Although for Greek and Latin literature the form of the book gradually shifted from the roll to the codex during the second to fourth centuries CE, Jews adopted the codex form much later, probably around 900.
The Leningrad Codex, probably written in Cairo about the year 1010, is the earliest extant complete text of the Bible in Hebrew. It has been preserved in St. Petersburg since the mid-19th century, and is now housed in the Russian National Library.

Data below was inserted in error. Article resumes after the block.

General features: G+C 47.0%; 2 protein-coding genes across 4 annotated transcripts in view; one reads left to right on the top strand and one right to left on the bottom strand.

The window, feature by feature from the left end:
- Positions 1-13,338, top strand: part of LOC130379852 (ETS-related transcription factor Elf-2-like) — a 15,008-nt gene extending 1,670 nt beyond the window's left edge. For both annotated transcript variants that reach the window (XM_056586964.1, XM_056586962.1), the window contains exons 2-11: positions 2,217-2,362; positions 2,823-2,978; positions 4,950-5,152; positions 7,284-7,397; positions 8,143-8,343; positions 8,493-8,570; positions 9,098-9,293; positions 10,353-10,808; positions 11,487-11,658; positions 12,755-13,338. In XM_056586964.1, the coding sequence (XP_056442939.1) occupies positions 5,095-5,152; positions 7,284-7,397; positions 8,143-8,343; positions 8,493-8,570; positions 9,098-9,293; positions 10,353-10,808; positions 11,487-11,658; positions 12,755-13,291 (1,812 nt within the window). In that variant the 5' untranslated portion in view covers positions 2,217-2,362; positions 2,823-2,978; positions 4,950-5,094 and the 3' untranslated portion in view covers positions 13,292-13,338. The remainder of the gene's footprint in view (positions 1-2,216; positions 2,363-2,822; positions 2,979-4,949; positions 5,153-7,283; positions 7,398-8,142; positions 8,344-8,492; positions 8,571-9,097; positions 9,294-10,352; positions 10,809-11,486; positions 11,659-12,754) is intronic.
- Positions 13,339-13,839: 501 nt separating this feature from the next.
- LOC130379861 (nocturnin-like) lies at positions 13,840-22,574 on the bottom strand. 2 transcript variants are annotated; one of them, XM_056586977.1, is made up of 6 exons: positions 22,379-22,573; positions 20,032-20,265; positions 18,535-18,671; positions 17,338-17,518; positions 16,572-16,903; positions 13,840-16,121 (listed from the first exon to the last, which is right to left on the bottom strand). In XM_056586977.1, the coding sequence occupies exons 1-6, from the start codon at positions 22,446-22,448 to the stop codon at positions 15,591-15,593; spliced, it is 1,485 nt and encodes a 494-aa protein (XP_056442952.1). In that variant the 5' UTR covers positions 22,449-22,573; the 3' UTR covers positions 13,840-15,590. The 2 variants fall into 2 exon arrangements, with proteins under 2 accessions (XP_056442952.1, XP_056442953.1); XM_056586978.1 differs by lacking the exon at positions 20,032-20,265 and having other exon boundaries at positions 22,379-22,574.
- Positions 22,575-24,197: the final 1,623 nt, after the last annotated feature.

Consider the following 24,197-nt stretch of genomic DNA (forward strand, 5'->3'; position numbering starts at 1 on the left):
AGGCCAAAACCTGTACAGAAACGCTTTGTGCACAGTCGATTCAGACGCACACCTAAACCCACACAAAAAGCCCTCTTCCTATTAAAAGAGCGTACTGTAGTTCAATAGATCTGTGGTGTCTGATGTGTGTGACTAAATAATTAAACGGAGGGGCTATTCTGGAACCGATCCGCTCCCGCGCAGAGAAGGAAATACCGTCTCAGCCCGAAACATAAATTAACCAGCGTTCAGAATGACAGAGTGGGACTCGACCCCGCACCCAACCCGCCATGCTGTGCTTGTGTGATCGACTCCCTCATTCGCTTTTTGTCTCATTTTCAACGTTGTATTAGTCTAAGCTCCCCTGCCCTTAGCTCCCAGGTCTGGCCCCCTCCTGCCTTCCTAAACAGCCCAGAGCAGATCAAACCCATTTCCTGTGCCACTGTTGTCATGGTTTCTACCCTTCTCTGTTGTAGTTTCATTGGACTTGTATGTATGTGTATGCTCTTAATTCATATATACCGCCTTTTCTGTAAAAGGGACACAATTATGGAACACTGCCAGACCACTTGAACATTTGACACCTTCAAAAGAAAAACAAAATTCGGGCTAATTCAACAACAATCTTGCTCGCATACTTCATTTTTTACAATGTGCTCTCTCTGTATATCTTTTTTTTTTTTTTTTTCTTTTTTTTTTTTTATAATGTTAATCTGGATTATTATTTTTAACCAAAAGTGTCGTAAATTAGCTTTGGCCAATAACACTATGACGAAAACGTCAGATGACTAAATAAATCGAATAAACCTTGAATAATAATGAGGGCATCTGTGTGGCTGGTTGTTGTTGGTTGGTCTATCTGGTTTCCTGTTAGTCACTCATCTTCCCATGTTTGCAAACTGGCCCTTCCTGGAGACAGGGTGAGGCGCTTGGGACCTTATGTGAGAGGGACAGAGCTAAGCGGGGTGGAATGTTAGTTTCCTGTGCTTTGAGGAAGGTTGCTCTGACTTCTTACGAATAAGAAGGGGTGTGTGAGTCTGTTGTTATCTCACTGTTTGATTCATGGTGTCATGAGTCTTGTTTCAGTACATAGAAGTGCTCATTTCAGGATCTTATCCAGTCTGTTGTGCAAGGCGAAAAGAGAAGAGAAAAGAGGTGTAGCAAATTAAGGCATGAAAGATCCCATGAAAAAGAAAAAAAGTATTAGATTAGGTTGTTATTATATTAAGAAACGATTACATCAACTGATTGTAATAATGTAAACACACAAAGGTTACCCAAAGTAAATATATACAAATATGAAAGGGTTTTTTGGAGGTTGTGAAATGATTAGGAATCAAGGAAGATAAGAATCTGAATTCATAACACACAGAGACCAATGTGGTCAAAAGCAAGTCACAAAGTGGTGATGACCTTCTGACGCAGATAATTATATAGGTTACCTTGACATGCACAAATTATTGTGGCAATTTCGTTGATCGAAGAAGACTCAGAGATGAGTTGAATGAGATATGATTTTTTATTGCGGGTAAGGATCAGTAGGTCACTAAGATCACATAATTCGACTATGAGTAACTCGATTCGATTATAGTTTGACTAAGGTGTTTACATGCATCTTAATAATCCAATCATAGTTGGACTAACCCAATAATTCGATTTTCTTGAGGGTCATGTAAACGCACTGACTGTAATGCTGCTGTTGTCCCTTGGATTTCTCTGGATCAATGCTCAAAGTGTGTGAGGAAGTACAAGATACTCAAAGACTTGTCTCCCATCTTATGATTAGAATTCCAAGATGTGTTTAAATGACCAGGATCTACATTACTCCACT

"To sum up: existing Hebrew manuscripts in the form of a codex which contain an explicit indication of their time of production date from circa 900 and later. Some codex manuscripts, mostly fragmentary, can be dated up to about a century or, at most, two centuries earlier. Indeed, literary evidence reflects the later adaptation of the codex, which had been introduced as a book form for Greek and Latin texts as early as the second century, and became the usual book form in the fifth century. However, the virtual lack of surviving Hebrew books in any form from late antiquity to the High Middle Ages cannot be attributed to their destruction by wear and tear or to conquerors and persecutors. One should also consider the possibility that the talmudic and midrashic literature, the so-called Oral Law, was indeed mainly transmitted orally until the Islamic period, as is indicated explicitly in a few talmudic sources, and attested by literary patterns and reciting devices contained in these texts" (Malachie Beit-Arié, "How Hebrew Manuscripts Are Made," A Sign and a Witness. 2000 Years of Hebrew Books and Illuminated Manuscripts  36-37).